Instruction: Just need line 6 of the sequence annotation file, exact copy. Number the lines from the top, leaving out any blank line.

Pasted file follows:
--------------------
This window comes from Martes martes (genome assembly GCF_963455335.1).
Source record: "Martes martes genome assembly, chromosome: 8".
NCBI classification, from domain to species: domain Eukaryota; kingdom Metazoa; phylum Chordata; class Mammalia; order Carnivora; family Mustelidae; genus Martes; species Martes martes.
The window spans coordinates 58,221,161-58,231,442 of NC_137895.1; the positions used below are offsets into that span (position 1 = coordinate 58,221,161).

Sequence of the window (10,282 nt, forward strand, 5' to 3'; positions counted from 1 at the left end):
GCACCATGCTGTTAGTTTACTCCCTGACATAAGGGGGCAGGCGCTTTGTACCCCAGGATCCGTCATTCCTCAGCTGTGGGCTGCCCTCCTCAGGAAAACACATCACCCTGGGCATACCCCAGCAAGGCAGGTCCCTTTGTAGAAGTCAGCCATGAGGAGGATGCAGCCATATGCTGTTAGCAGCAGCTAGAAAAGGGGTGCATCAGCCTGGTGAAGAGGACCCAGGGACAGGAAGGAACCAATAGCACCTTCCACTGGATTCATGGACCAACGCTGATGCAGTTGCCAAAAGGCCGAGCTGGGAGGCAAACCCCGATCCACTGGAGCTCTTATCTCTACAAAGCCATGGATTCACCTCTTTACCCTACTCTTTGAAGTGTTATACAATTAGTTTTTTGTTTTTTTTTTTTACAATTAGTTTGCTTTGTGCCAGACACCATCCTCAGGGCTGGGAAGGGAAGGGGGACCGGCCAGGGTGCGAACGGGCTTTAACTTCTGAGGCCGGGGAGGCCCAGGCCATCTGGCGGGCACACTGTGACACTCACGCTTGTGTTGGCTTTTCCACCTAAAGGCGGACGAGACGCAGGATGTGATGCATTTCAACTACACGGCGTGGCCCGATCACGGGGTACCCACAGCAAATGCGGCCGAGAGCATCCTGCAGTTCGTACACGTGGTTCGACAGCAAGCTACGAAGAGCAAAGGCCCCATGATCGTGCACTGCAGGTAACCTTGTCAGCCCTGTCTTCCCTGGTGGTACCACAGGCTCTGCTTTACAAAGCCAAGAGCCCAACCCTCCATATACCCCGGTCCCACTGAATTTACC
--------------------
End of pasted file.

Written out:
GCACCATGCTGTTAGTTTACTCCCTGACATAAGGGGGCAGGCGCTTTGTACCCCAGGATCCGTCATTCCTCAGCTGTGGGCTGCCCTCCTCAGGAAAACACATCACCCTGGGCATACCCCAGCAAGGCAGGTCCCTTTGTAGAAGTCAGCCATGAGGAGGATGCAGCCATATGCTGTTAGCAGCAGCTAGAAAAGGGGTGCATCAGCCTGGTGAAGAGGACCCAGGGACAGGAAGGAACCAATAGCACCTTCCACTGGATTCATGGACCAACGCTGATGCAGTTGCCAAAAGGCCGAGCTGGGAGGCAAACCCCGATCCACTGGAGCTCTTATCTCTACAAAGCCATGGATTCACCTCTTTACCCTACTCTTTGAAGTGTTATACAATTAGTTTTTTGTTTTTTTTTTTTACAATTAGTTTGCTTTGTGCCAGACACCATCCTCAGGGCTGGGAAGGGAAGGGGGACCGGCCAGGGTGCGAACGGGCTTTAACTTCTGAGGCCGGGGAGGCCCAGGCCATCTGGCGGGCACACTGTGACACTCACGCTTGTGTTGGCTTTTCCACCTAAAGGCGGACGAGACGCAGGATGTGATGCATTTCAACTACACGGCGTGGCCCGATCACGGGGTACCCACAGCAAATGCGGCCGAGAGCATCCTGCAGTTCGTACACGTGGTTCGACAGCAAGCTACGAAGAGCAAAGGCCCCATGATCGTGCACTGCAGGTAACCTTGTCAGCCCTGTCTTCCCTGGTGGTACCACAGGCTCTGCTTTACAAAGCCAAGAGCCCAACCCTCCATATACCCCGGTCCCACTGAATTTACC